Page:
Youth who identify as homosexuals at higher suicide risk



Youth who identify as homosexuals at higher suicide risk
Washington: Youngsters, who self-identify as
gay or lesbian or who are unsure of their sexual identity, are
at higher suicide risk, a new study has claimed.



Health experts have long-known that gay, lesbian and
bisexual youth face significantly elevated risks of mental
problems, including suicidal thoughts, but a new study by a
team from McGill University in Canada found that self-identity
is the crucial risk-factor rather than actual sexual
behaviours.
The team administered a detailed, anonymous questionnaire
to nearly 1,900 students in 14 high schools and found that
those youths who self-identified as gay, lesbian or bisexual
or who were unsure of their sexual identity, were at higher
risk for suicidal attempts.



However, those who had same-sex attractions or sexual
experiences but thought of themselves as heterosexual Were
at no greater risk than the population at large, the Journal
of the American Academy of Child and Adolescent Psychiatry
reported.



Perhaps surprisingly, but consistent with previous
studies, the majority of youngsters with same-sex sexual
attraction or experience considered themselves to be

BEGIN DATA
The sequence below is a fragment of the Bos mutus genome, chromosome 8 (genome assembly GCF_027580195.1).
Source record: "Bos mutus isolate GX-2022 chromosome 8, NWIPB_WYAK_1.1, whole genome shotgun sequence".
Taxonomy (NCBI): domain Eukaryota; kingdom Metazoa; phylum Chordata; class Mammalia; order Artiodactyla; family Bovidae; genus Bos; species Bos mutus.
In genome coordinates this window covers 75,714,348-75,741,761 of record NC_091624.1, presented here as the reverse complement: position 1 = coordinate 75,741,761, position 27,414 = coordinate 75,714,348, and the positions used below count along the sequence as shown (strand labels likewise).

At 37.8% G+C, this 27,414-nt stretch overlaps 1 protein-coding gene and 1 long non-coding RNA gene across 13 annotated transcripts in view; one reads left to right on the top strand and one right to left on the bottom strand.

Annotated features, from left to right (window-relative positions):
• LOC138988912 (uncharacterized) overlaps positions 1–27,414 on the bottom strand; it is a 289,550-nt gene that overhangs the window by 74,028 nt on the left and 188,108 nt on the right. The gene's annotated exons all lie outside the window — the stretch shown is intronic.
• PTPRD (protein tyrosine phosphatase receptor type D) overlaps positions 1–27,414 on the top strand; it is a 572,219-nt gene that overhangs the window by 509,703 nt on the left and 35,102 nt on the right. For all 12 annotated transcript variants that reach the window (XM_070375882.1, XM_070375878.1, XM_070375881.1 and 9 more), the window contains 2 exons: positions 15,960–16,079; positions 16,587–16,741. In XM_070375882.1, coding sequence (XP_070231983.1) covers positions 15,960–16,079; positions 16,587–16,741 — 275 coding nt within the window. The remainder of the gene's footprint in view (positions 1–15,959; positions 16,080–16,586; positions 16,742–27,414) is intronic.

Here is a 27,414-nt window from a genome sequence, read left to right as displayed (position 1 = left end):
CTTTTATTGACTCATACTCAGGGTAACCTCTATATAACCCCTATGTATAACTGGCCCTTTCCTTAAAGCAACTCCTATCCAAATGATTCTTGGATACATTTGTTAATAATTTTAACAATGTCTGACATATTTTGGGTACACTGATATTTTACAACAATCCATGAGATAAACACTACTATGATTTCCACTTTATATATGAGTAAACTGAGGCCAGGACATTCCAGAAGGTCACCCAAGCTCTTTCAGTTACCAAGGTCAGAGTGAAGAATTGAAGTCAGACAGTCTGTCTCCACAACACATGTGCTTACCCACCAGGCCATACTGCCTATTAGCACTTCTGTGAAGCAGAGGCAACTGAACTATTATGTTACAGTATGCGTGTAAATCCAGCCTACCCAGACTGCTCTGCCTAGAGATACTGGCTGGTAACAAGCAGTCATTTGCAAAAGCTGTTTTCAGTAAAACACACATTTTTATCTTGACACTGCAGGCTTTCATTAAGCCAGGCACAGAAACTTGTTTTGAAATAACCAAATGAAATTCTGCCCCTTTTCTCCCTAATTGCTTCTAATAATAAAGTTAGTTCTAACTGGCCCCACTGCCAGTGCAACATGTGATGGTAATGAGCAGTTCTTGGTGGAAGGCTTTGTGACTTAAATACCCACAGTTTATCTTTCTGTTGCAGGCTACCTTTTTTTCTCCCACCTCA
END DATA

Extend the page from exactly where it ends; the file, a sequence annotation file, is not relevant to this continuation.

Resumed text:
heterosexual.
"This is the first study that has separated sexual
identity from sexual attractions and behaviours in looking at
risk for poor mental health outcomes," said senior researcher
Dr Brett Thombs.




"It`s important to realise that a large proportion of
people who have sex with or are attracted to people of the
same sex do not identify themselves as gay, lesbian or
bisexual. They consider themselves heterosexual," added
co-author Dr Richard Montero.
"Those students were not at all at risk of worse mental
health outcomes."



The main message is that it`s the interface between
individuals and society that causes students who identify as
gay, lesbian, or bisexual the most distress, said first
author Yue Zhao.



"Sexual orientation has three different components. The
first is identity, which is dependent on the society in which
one lives; the second is attraction or fantasy; and the third
is behaviour," he said.
Previous studies have not addressed which of those
components may explain why GLB youth are at risk.



"What this all means is that clinicians need to look not
just at individuals and their sexuality, they really need to
assess the environment they are coming from and how they see
themselves within it," the team said.



PTI